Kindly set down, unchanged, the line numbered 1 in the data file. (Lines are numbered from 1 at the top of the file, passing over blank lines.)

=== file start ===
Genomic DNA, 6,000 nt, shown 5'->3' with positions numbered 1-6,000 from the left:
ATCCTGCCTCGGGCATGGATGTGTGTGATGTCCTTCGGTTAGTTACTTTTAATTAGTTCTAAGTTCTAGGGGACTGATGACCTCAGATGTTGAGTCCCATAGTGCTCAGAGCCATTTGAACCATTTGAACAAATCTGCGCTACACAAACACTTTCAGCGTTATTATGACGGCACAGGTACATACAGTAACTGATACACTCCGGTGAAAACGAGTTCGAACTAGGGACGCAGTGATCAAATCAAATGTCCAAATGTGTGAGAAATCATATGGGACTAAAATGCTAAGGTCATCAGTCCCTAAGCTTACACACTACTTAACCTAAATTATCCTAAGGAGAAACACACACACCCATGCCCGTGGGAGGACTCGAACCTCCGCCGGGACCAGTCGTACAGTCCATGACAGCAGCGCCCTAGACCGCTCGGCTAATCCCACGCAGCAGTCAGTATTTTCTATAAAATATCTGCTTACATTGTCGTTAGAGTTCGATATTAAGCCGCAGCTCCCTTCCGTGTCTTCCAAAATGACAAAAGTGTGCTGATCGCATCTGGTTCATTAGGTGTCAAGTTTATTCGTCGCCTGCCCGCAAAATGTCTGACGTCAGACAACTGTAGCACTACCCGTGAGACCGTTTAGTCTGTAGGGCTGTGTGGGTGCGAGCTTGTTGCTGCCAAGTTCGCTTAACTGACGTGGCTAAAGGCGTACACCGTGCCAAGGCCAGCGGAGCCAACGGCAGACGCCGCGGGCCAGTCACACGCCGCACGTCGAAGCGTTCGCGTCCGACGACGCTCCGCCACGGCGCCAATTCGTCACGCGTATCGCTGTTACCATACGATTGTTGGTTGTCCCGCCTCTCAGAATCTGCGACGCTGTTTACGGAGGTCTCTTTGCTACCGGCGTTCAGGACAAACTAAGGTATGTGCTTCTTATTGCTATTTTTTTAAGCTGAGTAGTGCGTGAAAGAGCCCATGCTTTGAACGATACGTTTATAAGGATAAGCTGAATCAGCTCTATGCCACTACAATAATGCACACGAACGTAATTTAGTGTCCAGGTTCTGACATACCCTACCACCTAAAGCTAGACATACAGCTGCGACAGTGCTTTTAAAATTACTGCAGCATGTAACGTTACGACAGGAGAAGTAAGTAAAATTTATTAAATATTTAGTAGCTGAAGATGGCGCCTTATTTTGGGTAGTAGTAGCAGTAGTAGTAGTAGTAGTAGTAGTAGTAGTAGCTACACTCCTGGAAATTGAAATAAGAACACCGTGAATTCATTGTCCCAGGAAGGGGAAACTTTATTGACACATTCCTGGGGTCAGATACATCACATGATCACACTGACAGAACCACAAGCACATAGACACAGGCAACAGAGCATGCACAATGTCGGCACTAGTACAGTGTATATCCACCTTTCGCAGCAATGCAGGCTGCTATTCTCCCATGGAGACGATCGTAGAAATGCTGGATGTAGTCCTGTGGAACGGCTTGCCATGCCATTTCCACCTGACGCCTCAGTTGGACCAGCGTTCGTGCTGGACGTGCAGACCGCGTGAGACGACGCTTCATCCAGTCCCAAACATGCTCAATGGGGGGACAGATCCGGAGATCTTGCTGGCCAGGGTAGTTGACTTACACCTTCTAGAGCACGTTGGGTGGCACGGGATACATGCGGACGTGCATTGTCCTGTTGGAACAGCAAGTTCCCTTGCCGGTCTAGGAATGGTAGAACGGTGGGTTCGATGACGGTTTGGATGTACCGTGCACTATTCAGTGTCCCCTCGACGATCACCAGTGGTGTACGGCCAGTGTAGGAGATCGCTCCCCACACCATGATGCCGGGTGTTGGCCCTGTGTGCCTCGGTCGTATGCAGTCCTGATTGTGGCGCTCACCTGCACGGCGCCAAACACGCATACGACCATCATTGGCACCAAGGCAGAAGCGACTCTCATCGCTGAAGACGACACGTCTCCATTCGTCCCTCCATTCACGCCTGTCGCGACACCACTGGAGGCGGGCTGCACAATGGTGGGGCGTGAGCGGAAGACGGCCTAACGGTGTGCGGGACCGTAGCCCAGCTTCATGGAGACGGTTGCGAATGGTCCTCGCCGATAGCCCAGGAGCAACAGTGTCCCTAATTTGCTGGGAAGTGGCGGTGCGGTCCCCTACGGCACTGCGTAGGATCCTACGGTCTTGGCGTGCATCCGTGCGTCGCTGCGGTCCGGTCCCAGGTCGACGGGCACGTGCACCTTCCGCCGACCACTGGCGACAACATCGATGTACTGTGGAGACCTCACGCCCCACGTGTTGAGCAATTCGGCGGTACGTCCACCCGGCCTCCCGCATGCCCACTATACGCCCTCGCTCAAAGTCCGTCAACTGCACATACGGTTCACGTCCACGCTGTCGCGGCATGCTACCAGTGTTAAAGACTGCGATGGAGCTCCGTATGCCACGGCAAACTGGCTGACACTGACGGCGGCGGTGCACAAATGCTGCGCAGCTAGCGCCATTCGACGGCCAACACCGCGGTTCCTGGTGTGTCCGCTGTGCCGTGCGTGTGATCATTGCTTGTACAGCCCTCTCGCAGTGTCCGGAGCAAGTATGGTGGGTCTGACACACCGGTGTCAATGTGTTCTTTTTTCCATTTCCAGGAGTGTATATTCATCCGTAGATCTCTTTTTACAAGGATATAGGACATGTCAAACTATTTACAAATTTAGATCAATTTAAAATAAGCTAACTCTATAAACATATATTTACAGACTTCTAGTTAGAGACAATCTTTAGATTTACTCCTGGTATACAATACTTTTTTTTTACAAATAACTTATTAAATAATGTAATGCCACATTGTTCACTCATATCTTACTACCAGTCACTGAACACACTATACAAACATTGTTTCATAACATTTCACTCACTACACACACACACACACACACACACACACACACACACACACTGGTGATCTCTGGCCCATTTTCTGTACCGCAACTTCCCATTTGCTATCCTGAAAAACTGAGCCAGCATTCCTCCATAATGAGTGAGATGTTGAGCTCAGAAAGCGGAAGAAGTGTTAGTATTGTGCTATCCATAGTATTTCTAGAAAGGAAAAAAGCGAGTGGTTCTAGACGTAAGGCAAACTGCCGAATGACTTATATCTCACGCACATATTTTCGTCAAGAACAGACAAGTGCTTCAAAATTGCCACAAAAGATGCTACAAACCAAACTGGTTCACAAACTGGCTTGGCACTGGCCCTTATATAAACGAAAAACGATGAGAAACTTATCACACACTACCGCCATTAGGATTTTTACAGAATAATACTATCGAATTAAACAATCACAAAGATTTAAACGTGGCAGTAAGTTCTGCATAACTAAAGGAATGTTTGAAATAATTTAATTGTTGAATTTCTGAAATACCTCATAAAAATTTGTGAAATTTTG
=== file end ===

Genomic DNA, 6,000 nt, shown 5'->3' with positions numbered 1-6,000 from the left: